What’s, or rather, where’s your escape plan when you intend to relax and have some fun with your four-legged friend?
The beach, isn’t it?
But, before you soak up to the sun, here are some safety tips you need to consider for your pooch.
#1. A Socialized Dog
In the world we live in today, it has become increasingly common to excuse ill-bred dogs with behaviors that lie at the bottom of what you can call a socially acceptable normal range of behavior.
But, think about it: Do you think you can bring dogs that like bullying humans, get possessive over things they are not allowed to have and constantly bark?
Well, I don’t see myself walking on the beach and yelling a string of commands at a dog that doesn’t give one ounce of attention to any of your words.
See, if I’m taking my pooch to the beach, I’ll have to allow him to be off-leash and I can only do so if he adheres to social rules of behavior.
#2. Pick the Right Beach
There’s no denying that the beach is a common option for beating the heat. Plus, running around in the sand, dipping into the waves and fetching balls out of the water represent so much fun for most dogs.
But, before you grab your sunglasses, you need to make sure you are venturing along some dog-friendly beaches.
If you are in for some US vacation with your pooch, here are some dog-friendly beaches:
- Huntington Dog Beach – California
- Jennings Dog Beach – Connecticut
- Jupiter Dog Beach – Florida
- Jekyll Island – Georgia
- Montrose Dog Beach – Illinois
- Kennebunk Beaches
- Double Bluff Beach – Washington State
What’s more, the beach needs to be reasonably clean.
Now, if you’ve got a dog allergic to crowds, choose a beach that’s least favored by people or visit at a time when you’ll have less chance of crossing with lots of people.
#3. Not All Dogs Can Swim
Everyone says that dogs are natural swimmers.
It’s true in the sense that if they fall in water unprepared, they can keep their head up and “row” or swim if you prefer with their legs by instinct.
Now, it happens often that after their first-ever dive, some dogs get scared for life and refuse to swim again.
I know many who assume that all dogs inherit that “swimming gene” and have the innate ability to swim.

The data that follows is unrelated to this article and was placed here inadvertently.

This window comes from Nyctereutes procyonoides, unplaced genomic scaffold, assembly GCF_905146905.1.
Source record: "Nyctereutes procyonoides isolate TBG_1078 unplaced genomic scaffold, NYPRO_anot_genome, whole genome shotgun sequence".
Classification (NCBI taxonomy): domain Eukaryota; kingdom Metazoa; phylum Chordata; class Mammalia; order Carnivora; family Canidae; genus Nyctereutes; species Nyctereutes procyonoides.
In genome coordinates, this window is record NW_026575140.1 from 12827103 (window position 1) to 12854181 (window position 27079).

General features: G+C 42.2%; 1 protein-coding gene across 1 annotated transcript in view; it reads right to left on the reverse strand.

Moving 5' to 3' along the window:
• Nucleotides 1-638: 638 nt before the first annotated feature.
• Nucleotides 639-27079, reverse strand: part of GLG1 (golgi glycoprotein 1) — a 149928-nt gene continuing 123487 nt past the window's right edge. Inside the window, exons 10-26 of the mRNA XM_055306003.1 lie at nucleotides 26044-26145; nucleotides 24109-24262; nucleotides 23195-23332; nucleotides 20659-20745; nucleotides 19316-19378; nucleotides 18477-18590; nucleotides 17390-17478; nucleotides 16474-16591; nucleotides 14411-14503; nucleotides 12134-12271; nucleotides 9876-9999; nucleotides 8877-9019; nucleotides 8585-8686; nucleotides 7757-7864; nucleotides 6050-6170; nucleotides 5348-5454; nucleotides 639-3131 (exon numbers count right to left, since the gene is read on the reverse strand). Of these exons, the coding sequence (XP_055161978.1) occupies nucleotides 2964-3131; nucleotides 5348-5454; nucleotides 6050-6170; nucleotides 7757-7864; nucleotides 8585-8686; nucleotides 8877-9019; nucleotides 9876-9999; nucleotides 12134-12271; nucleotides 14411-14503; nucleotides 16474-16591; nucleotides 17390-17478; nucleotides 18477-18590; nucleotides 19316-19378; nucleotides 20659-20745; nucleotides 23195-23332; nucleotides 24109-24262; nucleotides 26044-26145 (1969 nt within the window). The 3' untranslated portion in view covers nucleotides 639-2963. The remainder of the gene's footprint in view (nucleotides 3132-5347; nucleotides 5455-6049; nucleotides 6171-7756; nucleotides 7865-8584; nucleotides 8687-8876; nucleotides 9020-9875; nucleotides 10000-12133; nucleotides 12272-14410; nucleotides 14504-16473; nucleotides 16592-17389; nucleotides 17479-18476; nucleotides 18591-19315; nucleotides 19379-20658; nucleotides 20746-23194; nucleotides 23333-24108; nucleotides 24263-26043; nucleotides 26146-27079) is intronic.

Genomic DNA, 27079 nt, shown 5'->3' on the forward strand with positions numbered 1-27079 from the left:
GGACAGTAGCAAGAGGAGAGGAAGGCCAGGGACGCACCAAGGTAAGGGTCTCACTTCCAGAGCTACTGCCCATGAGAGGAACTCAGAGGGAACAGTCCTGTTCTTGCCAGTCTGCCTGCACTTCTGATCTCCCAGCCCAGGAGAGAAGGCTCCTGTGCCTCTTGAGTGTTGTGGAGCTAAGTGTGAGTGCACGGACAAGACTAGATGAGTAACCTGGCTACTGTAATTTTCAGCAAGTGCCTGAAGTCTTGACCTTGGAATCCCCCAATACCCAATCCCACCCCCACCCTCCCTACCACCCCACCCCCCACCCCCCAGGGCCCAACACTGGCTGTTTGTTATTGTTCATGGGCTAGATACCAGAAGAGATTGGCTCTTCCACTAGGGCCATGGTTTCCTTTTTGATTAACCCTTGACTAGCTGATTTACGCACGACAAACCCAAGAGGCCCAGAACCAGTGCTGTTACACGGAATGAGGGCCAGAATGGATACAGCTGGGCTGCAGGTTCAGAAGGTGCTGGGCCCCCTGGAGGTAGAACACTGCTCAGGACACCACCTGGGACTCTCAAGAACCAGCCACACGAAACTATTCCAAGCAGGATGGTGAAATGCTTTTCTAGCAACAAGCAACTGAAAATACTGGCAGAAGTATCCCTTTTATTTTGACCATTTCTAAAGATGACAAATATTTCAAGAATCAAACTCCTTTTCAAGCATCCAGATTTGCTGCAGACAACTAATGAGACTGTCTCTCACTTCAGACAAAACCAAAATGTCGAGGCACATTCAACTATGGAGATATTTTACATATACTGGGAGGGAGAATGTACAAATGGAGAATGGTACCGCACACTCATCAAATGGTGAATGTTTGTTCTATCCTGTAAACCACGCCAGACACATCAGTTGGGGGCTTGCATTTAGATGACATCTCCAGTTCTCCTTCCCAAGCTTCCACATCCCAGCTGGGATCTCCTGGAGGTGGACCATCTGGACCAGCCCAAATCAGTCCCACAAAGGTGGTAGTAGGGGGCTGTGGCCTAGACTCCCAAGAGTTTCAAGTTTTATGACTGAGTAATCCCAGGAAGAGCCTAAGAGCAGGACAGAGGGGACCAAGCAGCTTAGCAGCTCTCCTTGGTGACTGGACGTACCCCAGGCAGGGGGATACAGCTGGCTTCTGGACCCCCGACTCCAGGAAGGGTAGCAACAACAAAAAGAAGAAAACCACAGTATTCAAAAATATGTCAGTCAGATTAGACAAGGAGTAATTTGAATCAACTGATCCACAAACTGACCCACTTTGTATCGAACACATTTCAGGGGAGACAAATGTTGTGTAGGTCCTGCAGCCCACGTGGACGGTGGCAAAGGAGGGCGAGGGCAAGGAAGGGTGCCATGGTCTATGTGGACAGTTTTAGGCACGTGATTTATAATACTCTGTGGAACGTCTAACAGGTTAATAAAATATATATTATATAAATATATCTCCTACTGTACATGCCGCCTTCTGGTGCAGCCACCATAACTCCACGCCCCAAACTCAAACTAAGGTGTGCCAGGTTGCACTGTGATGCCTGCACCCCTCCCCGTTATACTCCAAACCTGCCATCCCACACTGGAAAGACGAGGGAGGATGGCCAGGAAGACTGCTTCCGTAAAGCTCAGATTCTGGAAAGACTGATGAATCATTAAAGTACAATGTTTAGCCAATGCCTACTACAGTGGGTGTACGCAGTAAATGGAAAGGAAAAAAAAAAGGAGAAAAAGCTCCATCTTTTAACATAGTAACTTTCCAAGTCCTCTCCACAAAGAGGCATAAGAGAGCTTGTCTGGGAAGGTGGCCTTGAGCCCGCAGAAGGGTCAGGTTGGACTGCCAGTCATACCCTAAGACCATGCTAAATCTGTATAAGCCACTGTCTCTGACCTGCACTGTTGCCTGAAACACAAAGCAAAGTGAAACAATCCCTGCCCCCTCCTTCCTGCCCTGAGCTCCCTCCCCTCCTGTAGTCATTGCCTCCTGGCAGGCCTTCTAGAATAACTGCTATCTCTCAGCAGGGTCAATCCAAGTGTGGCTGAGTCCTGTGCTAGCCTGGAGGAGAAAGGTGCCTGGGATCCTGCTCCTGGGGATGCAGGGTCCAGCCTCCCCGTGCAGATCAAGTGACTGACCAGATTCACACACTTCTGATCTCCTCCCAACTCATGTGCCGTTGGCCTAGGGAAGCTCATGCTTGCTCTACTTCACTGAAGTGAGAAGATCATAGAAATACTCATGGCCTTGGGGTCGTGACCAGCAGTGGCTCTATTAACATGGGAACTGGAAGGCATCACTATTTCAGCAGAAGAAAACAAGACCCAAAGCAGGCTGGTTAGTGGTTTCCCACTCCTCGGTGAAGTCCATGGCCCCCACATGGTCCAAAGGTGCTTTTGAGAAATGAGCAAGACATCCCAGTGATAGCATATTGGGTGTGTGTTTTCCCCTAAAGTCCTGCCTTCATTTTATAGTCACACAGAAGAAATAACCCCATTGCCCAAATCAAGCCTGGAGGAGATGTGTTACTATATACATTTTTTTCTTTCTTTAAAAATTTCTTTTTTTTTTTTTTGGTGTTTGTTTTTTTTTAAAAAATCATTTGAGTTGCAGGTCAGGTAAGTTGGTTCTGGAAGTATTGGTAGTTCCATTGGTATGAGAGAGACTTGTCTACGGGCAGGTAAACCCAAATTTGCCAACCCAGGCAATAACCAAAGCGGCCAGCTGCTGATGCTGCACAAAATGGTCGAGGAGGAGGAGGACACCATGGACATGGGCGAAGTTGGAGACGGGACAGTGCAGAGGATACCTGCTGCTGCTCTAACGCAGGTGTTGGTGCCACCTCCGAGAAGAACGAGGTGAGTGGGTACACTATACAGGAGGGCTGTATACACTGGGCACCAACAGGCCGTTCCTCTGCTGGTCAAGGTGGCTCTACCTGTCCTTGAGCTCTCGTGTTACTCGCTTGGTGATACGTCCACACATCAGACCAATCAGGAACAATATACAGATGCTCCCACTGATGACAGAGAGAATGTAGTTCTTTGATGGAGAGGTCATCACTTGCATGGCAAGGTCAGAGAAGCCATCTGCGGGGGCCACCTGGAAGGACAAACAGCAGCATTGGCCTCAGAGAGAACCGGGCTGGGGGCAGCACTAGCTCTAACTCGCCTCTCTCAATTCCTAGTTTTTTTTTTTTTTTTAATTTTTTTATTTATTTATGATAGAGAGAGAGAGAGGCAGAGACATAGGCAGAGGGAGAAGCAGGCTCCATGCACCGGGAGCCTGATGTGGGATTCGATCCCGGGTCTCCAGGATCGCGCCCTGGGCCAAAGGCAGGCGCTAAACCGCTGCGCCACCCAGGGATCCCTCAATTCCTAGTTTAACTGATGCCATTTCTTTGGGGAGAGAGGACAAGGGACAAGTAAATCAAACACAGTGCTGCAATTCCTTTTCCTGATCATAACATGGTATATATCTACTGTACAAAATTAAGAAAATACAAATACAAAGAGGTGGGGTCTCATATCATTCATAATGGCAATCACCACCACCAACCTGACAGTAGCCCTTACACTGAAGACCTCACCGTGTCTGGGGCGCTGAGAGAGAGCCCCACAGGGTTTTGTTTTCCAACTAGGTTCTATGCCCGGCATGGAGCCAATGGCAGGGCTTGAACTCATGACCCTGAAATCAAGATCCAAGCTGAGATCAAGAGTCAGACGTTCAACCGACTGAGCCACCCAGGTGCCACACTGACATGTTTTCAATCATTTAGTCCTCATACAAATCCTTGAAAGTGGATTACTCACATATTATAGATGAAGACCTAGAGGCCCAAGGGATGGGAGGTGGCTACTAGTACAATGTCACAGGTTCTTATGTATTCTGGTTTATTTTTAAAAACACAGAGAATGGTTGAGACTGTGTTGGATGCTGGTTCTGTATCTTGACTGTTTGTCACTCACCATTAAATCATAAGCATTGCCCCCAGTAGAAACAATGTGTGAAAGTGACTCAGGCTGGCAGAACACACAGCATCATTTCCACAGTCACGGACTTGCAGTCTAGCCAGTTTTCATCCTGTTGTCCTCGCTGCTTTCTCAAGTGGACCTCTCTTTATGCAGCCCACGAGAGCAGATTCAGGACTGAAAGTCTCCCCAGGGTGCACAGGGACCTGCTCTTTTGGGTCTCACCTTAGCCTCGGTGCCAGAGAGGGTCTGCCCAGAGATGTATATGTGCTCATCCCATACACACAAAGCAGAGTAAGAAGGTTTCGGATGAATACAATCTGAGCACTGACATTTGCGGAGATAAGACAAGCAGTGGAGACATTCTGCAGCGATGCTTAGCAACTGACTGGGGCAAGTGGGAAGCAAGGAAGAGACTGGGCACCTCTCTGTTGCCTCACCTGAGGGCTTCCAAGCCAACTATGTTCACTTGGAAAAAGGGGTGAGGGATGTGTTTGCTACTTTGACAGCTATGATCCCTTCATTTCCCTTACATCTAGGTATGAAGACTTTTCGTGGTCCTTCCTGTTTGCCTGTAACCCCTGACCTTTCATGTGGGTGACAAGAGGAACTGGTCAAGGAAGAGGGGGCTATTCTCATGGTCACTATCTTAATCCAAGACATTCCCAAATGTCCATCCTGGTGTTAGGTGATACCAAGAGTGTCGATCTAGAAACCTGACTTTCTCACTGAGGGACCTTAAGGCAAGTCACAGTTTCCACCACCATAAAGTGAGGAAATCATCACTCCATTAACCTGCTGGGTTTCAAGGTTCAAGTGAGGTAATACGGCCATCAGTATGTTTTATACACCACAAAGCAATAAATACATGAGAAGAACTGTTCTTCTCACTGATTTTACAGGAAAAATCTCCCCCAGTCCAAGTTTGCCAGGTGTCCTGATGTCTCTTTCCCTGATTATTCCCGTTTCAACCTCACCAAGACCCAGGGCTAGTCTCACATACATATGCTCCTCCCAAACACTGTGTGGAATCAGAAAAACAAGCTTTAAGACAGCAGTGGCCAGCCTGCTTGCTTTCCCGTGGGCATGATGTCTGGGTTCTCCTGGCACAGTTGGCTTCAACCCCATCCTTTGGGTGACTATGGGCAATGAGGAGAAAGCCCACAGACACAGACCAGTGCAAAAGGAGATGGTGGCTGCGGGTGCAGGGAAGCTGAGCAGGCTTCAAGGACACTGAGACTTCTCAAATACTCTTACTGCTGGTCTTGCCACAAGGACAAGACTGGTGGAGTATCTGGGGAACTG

But the reality is that some breeds such as Corgis and Pugs cannot even swim at all. Sadly enough, there are many cases of dog drowning per year.
By now, I’m sure you’ve realized that if your dog is not really a fan of swimming, you’d have to try your best to spare him from this agony.
#4. Invest in Life Jackets
Now, if your dog is indeed fond of swimming and splashing in the water, there’s no need to deprive him of such luxury.
But, given the unpredictability of undercurrents, it is critical to get your dog a life jacket.
#5. Drinking Salt Water Is Forbidden
Even in the midst of survival situations, experts strongly recommend against the drinking of seawater.
While we might understand that (even though many don’t), dogs are easily tempted once they are in front of the crystal blue waters.
The only way you can prevent them from lapping up the whole ocean is by bringing along with you lots of freshwater bottles and your dog’s bowl.
#6. Protect Your Dog From the Sun
Don’t be selfish, you are not the only one who should be concerned about sunburn.
While some of you might be used to that much sun exposure, your dog needs to be protected from it.
All you need to do:
- Bring a parasol, a tent or any structure that can provide shade from the sun.
- Or, you can also buy some special sunscreen designed for dogs.
How about sharing a fun beach day experience with us in the comment section below?